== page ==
A Step-by-Step Plan for Teaching Civics!

When should you teach civics?  For public school teens, it may be a semester course in their senior year. They’re almost voting age, so that makes sense.

But what about homeschoolers?

It often happens when there is interest in learning more.  Perhaps it’s a legislative bill that a teen is interested in.  Or an election.  It might become an excellent learning opportunity for the entire family. It’s always easier to learn when there is a reason. You can teach your child how to be a knowledgeable citizen by using real life instead of a textbook and you can learn right along with him!

Everything You Ever Needed to Know About California Government is a free download from California Homeschool Network.  It’s a good place to start.

Learn More about California Government at These Sites:

Start with the California State Capitol Museum. You’ll learn about legislation, how to locate your representatives, and learn about legislation. There’s also an educational section for kids! In the Golden State, this is a gold mine of information! Then look at these links for more information:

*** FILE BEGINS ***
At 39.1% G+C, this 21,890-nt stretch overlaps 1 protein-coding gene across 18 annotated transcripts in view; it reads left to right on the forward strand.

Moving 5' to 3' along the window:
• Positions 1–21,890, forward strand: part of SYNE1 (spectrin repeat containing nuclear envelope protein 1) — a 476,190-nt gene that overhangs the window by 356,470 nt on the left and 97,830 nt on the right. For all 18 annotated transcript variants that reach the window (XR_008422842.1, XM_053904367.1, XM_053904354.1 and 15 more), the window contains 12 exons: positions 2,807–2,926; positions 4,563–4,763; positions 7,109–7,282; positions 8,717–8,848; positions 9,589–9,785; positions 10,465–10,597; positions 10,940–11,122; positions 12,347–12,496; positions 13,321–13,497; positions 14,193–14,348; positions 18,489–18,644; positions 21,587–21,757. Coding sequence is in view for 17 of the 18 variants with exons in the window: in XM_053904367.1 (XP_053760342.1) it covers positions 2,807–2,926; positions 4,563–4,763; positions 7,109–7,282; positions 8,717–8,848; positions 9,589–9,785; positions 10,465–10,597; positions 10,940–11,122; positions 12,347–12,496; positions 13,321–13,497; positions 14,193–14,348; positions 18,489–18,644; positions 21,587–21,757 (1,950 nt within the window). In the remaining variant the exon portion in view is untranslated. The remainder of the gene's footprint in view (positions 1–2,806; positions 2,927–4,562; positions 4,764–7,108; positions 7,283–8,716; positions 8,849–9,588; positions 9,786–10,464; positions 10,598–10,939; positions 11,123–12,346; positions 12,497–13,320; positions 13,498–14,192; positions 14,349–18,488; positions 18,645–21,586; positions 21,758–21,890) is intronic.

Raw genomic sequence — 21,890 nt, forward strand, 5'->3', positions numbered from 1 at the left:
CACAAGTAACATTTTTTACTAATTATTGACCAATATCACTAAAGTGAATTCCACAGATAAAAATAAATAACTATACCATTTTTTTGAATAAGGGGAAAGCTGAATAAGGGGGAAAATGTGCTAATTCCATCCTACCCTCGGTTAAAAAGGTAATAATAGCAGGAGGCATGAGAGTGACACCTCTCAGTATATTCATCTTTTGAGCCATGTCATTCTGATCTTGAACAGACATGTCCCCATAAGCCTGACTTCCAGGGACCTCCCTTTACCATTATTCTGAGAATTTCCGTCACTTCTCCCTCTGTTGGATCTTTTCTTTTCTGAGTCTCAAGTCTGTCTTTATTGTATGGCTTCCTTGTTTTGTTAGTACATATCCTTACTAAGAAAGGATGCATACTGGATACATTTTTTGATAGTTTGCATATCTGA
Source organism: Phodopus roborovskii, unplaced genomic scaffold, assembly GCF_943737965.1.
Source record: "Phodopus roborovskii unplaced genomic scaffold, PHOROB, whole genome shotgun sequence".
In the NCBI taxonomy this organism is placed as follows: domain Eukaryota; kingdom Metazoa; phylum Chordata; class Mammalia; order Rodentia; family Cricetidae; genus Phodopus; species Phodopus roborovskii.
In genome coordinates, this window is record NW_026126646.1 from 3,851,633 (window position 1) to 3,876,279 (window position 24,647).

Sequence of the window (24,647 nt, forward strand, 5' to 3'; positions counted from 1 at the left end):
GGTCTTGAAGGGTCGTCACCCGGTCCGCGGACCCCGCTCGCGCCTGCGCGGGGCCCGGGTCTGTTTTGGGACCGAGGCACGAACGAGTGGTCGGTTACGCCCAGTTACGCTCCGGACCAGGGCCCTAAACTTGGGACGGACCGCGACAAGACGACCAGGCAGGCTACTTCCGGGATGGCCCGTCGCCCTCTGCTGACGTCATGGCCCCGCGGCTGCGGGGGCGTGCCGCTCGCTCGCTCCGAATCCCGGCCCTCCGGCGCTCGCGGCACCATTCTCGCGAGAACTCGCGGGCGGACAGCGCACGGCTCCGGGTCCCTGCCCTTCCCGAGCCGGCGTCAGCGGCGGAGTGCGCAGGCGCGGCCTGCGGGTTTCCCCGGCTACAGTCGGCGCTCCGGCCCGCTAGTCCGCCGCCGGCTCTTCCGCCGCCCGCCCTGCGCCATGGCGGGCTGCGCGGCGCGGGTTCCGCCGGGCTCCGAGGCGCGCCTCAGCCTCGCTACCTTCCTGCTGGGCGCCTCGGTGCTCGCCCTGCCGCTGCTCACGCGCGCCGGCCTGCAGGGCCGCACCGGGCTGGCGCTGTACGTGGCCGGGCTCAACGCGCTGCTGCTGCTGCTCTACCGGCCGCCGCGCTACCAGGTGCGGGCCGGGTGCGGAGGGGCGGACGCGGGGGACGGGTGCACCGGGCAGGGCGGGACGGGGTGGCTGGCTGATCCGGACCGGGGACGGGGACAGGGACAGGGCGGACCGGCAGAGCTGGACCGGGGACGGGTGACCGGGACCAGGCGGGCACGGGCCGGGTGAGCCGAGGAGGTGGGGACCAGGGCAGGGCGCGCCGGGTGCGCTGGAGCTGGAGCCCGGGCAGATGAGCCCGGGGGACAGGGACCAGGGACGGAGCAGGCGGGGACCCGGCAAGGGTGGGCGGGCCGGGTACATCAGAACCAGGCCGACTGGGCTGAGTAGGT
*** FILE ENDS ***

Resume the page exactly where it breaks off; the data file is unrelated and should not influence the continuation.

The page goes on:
Citizens’ Guide



Current California Legislative Information

Registering to Vote

If you’re registered to vote, let your children know.  If you’re not, consider registering online with your children watching.  AND, if you have a teen who is 16 or older, they can now pre-register to vote thanks to the new “pre-register at sixteen. vote at eighteen” early registration!


Learn About the US Government

After you’ve explored California government, it’s a good time to move on to US Government. Here are some free resources:

Khan Academy “Foundations of American Democracy” Videos

Center for Civic Education Lesson Plans

Civics Games

With so many resources and an important reason to learn, suddenly a subject that is dreaded by some becomes very important and fascinating! 

Look for more links on CLA’s Civics Pinterest Board.

Karen Taylor’s always homeschooled son attended a local community college after graduating from homeschooling. He transferred to UC Berkeley as a junior, and received a PhD in neuroscience from UCSF.  She shares homeschooling comments and links on Facebook, Pinterest, and this blog.